The risk for allopurinol hypersensitivity syndrome has caused significant controversies regarding the dosing of allopurinol in CKD. Researchers noted that it was acceptable to initiate allopurinol at a low dose and gradually increase dose; however, the benefits of this approach have yet to be confirmed.

Data on febuxostat in patients with CKD are limited, but a study reported that treatment with a daily dose of 60 to 80 mg of febuxostat may be safe and effective, without a decline in kidney function. Treatment with febuxostat has known to cause hypersensitivity reactions.

The Cardiovascular Safety of Febuxostat and Allopurinol in Patients with Gout and Cardiovascular Morbidities (CARES) trial raised issues about the safety of allopurinol and febuxostat in patients with gout and cardiovascular disease (CVD), resulting in a black box warning for febuxostat use. However, the Febuxostat versus Allopurinol Streamlined Trial (FAST), a randomized controlled trial that compared the cardiovascular safety of febuxostat and allopurinol in patients with gout, found the febuxostat was not associated with an increased risk for CVD and all-cause death.

Overall, several research priorities for gout drugs in CKD were proposed by G-CAN, including safe and effective colchicine use, the short- and long-term use of NSAID in patients with end-stage kidney disease, safe dosing and treatment duration of corticosteroids, and the safety of IL-1 inhibitors in patients with kidney impairment.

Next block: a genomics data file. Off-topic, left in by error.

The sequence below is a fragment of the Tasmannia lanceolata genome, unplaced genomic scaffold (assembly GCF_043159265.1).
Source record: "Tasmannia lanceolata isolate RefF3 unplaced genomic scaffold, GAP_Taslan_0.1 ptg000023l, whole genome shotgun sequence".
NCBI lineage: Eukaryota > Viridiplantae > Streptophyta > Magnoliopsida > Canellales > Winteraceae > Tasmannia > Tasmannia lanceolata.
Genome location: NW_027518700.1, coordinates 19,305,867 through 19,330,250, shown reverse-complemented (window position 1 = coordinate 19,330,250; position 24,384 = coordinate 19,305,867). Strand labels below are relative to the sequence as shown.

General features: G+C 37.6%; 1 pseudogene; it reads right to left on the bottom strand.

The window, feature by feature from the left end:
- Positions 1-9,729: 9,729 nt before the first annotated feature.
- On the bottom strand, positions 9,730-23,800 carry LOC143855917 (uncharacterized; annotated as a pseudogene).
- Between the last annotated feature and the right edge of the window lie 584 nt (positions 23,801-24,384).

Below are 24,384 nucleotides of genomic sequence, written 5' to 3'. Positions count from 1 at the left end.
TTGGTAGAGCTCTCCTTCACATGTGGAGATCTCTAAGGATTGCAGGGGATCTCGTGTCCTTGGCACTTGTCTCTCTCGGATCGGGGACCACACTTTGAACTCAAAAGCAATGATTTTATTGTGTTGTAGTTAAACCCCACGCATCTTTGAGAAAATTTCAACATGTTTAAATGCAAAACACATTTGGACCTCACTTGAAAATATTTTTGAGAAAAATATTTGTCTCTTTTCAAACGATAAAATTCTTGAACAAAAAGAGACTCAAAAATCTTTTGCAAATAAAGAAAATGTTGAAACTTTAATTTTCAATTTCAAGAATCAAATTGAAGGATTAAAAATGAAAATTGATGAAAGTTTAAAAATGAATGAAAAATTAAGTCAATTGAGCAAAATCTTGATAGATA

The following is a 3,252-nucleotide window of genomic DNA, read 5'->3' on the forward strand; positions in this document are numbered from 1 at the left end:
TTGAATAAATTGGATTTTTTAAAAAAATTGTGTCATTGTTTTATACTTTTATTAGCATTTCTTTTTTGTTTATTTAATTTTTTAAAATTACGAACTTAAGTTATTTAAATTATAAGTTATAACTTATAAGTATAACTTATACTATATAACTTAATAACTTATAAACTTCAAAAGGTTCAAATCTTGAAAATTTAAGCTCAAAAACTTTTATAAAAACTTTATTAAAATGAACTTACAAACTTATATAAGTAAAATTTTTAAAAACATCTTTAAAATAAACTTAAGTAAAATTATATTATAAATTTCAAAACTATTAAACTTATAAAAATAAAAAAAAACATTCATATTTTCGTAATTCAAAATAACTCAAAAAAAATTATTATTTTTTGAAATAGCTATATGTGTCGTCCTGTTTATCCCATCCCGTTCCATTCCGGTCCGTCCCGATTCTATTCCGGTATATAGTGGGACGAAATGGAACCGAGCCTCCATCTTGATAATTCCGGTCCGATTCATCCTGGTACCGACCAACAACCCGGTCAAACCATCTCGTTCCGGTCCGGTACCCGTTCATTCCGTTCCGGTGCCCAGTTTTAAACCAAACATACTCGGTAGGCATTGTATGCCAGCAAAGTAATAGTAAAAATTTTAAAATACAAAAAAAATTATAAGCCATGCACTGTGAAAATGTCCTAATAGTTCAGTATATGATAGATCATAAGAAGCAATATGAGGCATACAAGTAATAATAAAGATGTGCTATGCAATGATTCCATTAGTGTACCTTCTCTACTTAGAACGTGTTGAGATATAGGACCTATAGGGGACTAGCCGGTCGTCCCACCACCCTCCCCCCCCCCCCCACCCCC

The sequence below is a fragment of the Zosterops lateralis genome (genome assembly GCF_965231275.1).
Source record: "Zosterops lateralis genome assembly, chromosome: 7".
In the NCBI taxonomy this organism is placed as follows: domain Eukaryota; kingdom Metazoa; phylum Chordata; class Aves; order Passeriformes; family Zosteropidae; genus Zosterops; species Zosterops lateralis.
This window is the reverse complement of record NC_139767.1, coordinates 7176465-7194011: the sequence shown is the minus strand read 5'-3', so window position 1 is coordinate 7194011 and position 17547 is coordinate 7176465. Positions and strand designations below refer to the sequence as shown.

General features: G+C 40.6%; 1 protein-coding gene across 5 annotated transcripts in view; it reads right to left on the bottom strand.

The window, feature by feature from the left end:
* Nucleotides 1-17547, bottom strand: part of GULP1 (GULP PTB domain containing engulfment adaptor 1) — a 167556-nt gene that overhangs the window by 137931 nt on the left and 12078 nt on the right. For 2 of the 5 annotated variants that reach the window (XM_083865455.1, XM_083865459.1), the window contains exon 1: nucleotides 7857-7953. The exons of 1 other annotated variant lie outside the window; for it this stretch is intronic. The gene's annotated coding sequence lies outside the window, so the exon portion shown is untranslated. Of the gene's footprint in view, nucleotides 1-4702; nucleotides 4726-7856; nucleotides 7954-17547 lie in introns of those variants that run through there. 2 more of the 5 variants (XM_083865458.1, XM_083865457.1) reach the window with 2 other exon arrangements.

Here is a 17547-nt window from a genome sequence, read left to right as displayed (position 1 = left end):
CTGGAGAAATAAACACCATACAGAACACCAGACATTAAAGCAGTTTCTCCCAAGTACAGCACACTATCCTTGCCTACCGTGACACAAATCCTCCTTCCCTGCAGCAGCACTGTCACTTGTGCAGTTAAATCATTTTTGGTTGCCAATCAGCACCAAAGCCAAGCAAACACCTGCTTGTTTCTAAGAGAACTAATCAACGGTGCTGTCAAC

The researchers also called for studies on allopurinol, to assess the impact of initiating treatment at a lower dose on the risk for allopurinol hypersensitivity syndrome and to understand the effect of gradually increasing the dose on the risk for flares and the need for flare prophylaxis. They added that the effect of febuxostat on cardiovascular risk in patients with gout should be explored in patients with CKD and CVD, and additional studies are needed to determine whether febuxostat is safer than allopurinol in CKD.

“This consensus statement is not intended as a guideline for the management of gout in CKD; rather, it analyses the available literature on the safety and efficacy of drugs used in gout management to identify important gaps in knowledge and associated areas for research,” the authors concluded.

Disclosure: Some authors declared affiliations with biotech, pharmaceutical, and/or device companies. Please see the original reference for a full list of disclosures. 


Stamp LK, Farquhar H, Pisaniello HL, et al. Management of gout in chronic kidney disease: a G-CAN Consensus Statement on the research priorities. Nat Rev Rheumatol. Published online July 30, 2021. doi:10.1038/s41584-021-00657-4

This article originally appeared on Rheumatology Advisor